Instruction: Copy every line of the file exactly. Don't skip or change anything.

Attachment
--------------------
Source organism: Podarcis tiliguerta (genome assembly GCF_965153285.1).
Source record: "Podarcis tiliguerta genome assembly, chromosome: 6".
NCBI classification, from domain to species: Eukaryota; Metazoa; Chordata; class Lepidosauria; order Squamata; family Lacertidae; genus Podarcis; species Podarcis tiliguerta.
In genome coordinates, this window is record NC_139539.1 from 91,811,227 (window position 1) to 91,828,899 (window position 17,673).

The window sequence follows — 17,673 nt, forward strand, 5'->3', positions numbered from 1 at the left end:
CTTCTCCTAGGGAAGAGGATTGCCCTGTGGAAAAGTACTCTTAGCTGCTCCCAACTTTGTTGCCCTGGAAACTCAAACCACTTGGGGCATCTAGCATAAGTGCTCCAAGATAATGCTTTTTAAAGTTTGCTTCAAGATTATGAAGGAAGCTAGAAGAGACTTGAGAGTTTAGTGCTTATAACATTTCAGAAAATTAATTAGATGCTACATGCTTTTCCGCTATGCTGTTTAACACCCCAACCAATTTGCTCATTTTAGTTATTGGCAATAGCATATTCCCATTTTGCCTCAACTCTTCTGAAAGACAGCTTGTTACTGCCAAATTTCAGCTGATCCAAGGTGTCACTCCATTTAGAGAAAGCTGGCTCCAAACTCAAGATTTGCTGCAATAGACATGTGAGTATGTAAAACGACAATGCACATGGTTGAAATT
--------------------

Source organism: Podarcis tiliguerta (genome assembly GCF_965153285.1).
Source record: "Podarcis tiliguerta genome assembly, chromosome: 6".
NCBI classification, from domain to species: Eukaryota; Metazoa; Chordata; class Lepidosauria; order Squamata; family Lacertidae; genus Podarcis; species Podarcis tiliguerta.
In genome coordinates, this window is record NC_139539.1 from 91,811,227 (window position 1) to 91,828,899 (window position 17,673).

The window sequence follows — 17,673 nt, forward strand, 5'->3', positions numbered from 1 at the left end:
CTTCTCCTAGGGAAGAGGATTGCCCTGTGGAAAAGTACTCTTAGCTGCTCCCAACTTTGTTGCCCTGGAAACTCAAACCACTTGGGGCATCTAGCATAAGTGCTCCAAGATAATGCTTTTTAAAGTTTGCTTCAAGATTATGAAGGAAGCTAGAAGAGACTTGAGAGTTTAGTGCTTATAACATTTCAGAAAATTAATTAGATGCTACATGCTTTTCCGCTATGCTGTTTAACACCCCAACCAATTTGCTCATTTTAGTTATTGGCAATAGCATATTCCCATTTTGCCTCAACTCTTCTGAAAGACAGCTTGTTACTGCCAAATTTCAGCTGATCCAAGGTGTCACTCCATTTAGAGAAAGCTGGCTCCAAACTCAAGATTTGCTGCAATAGACATGTGAGTATGTAAAACGACAATGCACATGGTTGAAATT